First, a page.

Monday, August 13, 2012

Reclaimed - If Only for a Short While

The 2012 Olympics are over, and I am bereft.  I managed to be home for the final full day of competition, and screamed with joy as Samantha Murray got a silver in the Modern Pentathlon, and marvelled at the poise and beauty of Anthony Joshua, as well as his unbelievable size, in winning the Super Heavyweight.  I even watched some of the handball final, and tried to spot a friend of mine at the basketball (failed!).  I was amused and confused and entranced by the closing ceremony.

It's hard to put into words what it has felt like over the past few weeks to watch it all unfold at home and not be part of it.  I'd planned to be here the whole time, and then I got that pesky thing called a job, and had to change those plans.  It was... upsetting, despite having an amazing summer and learning a lot. 

But trailing my giant suitcase from Leicester Square to Charing Cross yesterday, I felt something strange - happiness at seeing people with Union Flags draped over them.  Usually, if someone wears one of those, it brings up all sorts of repulsive associations: the BNP, the National Front, and visions of racist chants and vile behaviour.  So to have the display of the flag have a positive meaning was an extraordinary thing.  To have patriotism be genuinely that - a patriotic fervour in our nation - that of Mo Farah, Jessica Ennis, Greg Rutherford, Anthony Joshua, Louis Smith, Tom Daley, Chris Hoy, Nicola Adams, Bradley Wiggings, Kathy Grainger, Clare Balding - and not a synonym for for racism;; for Britishness meaning something other than just whiteness; this was a wonderful thing.  A weight lifted from our national consciousness.  It was truly liberating.  It'll be interesting to see how long it lasts...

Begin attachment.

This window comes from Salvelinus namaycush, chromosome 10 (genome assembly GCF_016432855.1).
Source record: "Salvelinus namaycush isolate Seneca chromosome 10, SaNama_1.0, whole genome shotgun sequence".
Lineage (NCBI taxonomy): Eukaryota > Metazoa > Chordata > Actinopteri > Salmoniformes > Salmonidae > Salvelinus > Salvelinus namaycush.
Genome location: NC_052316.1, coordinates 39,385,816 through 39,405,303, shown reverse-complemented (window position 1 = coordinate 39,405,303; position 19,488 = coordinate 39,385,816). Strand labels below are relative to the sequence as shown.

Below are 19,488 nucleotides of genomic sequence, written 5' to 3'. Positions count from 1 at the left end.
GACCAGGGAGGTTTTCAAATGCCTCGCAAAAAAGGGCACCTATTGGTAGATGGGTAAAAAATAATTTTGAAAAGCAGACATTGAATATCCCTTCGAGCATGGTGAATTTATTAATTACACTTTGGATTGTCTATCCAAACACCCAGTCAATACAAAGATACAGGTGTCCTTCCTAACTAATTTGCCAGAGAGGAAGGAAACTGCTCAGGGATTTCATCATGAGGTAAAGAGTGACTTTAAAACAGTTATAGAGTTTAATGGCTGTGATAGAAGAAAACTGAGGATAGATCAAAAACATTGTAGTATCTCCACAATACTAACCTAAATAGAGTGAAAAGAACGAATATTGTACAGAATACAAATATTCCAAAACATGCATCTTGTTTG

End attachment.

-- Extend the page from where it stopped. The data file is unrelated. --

Additionally, from a spectator's point of view, it was a glorious relief from the monotony of certain sporting events.  To really, genuinely, not give a flying monkey about the start of the footie season, or the PGA Championships (although nice work, of course, Mr. McIlroy), was a startlingly welcome experience.  I don't want football back, almost; at most, I want to enjoy the rest of the cricket season (although the England team is doing its best to ruin that, it seems).  I want something other than football, basketball, American Football, with their massive emphasis on money making to the detriment of all else, including health of their athletes.  Here were thousands of athletes who make little to no money from their sport, and do it just for the chance of competing to win; here were thousands of volunteers, making the Olympics work simply for the joy of doing that service.  It makes the "major" sports seem rather vulgar in comparison.

Having said that, no doubt I'll be back to screaming and yelling at Spurs in a couple of weeks, and for interceptions a few weeks later when the NFL starts up.  But, for now, not caring about it seems rather grand.

No comments: